Irritable bowel syndrome (IBS) is chronic spasms of the large intestine, causing diarrhoea and constipation. Although it is not considered as serious as other intestinal disorders such as ulcerative colitis or Crohn's disease, it can still be a debilitating and difficult disorder to deal with. There is a connection between bladder spasms and the spasms that cause irritable bowel syndrome. Although IBS has been recognised as a serious disorder for approximately 50 years, it has only been in the past decade that it has received substantial research.
According to Mohammed El-Baba, MD of Wayne State University School of Medicine, it is estimated that approximately 50 per cent of individuals with irritable bowel syndrome also have difficulties with bladder spasms or overactive bladder. Individuals with IBS often learn to control the symptoms through controlling stress, diet and with medication. However, some people find the diarrhoea and constipation that comes with the disorder to be extremely disruptive and even debilitating.
According to the Mayo Clinic, it is not well understood what precisely causes irritable bowel syndrome. For individuals affected with the disorder, the intestinal tract spasms unusually quickly as it pushes food through the system. This causes the abdominal cramping and either diarrhoea or constipation that is associated with the disorder. For many people with the disorder, eating can become a distressful necessity since eating is usually associated with bouts of intestinal problems.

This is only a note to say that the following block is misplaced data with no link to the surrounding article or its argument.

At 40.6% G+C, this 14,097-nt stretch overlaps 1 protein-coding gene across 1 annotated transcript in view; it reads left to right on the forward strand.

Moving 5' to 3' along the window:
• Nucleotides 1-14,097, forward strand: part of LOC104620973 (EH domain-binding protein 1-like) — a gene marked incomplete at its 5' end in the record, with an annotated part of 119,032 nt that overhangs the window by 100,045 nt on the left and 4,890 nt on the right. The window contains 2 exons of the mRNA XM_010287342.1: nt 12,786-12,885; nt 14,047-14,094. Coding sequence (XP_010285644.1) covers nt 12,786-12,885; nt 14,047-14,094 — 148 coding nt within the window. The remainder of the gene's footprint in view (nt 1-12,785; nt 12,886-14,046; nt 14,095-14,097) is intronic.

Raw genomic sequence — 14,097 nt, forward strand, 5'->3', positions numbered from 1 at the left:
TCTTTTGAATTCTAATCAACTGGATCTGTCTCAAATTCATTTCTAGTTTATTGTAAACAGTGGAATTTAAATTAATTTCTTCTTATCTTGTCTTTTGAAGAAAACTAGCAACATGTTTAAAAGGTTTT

According to the Mayo Clinic, there are several different triggers for individuals affected with irritable bowel syndrome and bladder problems. Since the muscles that line the intestinal tract are affected, certain foods, such as chocolate, milk or alcohol, can make the muscles contract abnormally, triggering an episode. Other triggers include stress and hormones. Controlling stress can help alleviate symptoms. Women are affected by IBS and irritable bladder syndrome twice as often as men and it is thought that there is a hormonal component to the disorder.
There are several symptoms that are common to IBS according to the Mayo Clinic. These include abdominal cramping, feeling bloated, constipation, diarrhoea and mucus in the stool. Some individuals experience bouts of alternating constipation and diarrhoea, which may cause considerable distress. The symptoms of IBS may trigger additional problems with bladder control and bladder spasms associated with irritable bladder syndrome. Depression is also associated with IBS and irritable bladder.
There are several treatments available according to the Mayo Clinic. Medications, such as Imodium, are often used to control diarrhoea symptoms although they can exacerbate constipation symptoms. Patients may also be encouraged to add fibre to their diet to alleviate symptoms of diarrhoea. If the patient is also experiencing depression, SSRIs such as Paxil or Prozac may be prescribed. Patients are also encouraged to eliminate foods from their diet that trigger episodes or cause high amounts of gas, since these also exacerbate symptoms.